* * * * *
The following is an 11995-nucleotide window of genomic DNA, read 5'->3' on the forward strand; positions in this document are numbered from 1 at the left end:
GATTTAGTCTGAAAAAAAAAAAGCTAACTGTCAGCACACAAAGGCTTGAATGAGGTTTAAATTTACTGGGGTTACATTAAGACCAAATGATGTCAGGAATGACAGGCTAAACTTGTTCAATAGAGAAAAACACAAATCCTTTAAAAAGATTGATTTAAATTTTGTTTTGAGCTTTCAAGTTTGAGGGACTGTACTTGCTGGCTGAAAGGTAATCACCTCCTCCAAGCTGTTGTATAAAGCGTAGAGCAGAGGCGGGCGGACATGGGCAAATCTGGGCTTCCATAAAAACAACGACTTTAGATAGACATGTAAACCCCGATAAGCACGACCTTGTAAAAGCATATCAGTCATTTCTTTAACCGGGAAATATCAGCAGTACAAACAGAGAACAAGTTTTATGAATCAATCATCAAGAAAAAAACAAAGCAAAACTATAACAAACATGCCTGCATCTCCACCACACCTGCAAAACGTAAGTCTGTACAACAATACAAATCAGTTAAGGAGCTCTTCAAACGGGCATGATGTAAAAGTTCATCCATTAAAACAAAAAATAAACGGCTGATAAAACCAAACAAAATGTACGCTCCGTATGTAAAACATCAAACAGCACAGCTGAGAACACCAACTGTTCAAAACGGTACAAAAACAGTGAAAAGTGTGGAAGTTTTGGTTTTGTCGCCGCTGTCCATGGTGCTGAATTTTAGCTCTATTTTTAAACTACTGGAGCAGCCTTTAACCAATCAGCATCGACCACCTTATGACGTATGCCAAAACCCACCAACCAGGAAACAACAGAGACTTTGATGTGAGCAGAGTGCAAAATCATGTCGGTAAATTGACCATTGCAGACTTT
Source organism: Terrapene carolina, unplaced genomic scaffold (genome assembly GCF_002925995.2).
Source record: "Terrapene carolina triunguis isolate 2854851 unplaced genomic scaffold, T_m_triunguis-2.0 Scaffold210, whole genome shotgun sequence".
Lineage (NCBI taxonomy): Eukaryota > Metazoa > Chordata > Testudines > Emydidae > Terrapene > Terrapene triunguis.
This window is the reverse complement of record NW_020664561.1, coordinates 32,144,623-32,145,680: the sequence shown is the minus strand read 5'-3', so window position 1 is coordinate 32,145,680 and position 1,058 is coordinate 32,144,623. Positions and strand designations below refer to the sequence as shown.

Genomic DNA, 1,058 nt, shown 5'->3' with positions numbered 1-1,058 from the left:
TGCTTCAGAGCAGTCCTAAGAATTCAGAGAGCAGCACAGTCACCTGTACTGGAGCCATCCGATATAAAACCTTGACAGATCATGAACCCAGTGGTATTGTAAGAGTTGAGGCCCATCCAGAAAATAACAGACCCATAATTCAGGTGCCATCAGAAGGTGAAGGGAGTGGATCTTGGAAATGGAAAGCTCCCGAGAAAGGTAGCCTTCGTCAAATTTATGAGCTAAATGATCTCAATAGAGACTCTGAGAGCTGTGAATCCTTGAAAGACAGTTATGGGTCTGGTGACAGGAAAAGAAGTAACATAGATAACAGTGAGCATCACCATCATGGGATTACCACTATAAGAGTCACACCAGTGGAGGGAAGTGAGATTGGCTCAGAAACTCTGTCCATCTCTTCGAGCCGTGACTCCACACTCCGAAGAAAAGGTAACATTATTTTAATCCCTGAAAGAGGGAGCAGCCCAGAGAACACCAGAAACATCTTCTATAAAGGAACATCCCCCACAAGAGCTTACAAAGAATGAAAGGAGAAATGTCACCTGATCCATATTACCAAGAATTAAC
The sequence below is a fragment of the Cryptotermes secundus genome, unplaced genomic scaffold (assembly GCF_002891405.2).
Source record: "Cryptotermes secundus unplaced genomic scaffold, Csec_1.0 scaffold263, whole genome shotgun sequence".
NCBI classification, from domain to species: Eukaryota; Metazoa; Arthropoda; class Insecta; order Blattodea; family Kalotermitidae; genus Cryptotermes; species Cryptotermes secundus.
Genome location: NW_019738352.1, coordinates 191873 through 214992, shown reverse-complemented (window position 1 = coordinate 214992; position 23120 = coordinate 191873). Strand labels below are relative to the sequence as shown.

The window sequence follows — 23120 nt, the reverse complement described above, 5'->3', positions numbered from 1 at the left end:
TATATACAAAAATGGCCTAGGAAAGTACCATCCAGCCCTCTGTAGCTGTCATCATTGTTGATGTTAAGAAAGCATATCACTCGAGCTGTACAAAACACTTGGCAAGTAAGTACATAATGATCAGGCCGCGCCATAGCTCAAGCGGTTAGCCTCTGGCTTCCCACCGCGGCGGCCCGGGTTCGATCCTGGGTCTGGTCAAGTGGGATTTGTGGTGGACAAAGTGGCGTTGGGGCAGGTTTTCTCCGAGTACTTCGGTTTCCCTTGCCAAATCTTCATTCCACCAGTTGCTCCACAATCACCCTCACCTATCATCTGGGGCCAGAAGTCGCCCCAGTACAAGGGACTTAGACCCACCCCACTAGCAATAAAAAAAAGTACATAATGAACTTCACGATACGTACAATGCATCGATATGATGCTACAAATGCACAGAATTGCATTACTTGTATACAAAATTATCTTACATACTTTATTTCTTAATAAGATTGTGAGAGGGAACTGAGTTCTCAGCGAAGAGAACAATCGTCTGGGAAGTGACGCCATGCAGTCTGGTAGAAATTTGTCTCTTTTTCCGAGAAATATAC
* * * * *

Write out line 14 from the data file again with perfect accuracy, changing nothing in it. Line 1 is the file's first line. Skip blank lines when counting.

TATATACAAAAATGGCCTAGGAAAGTACCATCCAGCCCTCTGTAGCTGTCATCATTGTTGATGTTAAGAAAGCATATCACTCGAGCTGTACAAAACACTTGGCAAGTAAGTACATAATGATCAGGCCGCGCCATAGCTCAAGCGGTTAGCCTCTGGCTTCCCACCGCGGCGGCCCGGGTTCGATCCTGGGTCTGGTCAAGTGGGATTTGTGGTGGACAAAGTGGCGTTGGGGCAGGTTTTCTCCGAGTACTTCGGTTTCCCTTGCCAAATCTTCATTCCACCAGTTGCTCCACAATCACCCTCACCTATCATCTGGGGCCAGAAGTCGCCCCAGTACAAGGGACTTAGACCCACCCCACTAGCAATAAAAAAAAGTACATAATGAACTTCACGATACGTACAATGCATCGATATGATGCTACAAATGCACAGAATTGCATTACTTGTATACAAAATTATCTTACATACTTTATTTCTTAATAAGATTGTGAGAGGGAACTGAGTTCTCAGCGAAGAGAACAATCGTCTGGGAAGTGACGCCATGCAGTCTGGTAGAAATTTGTCTCTTTTTCCGAGAAATATAC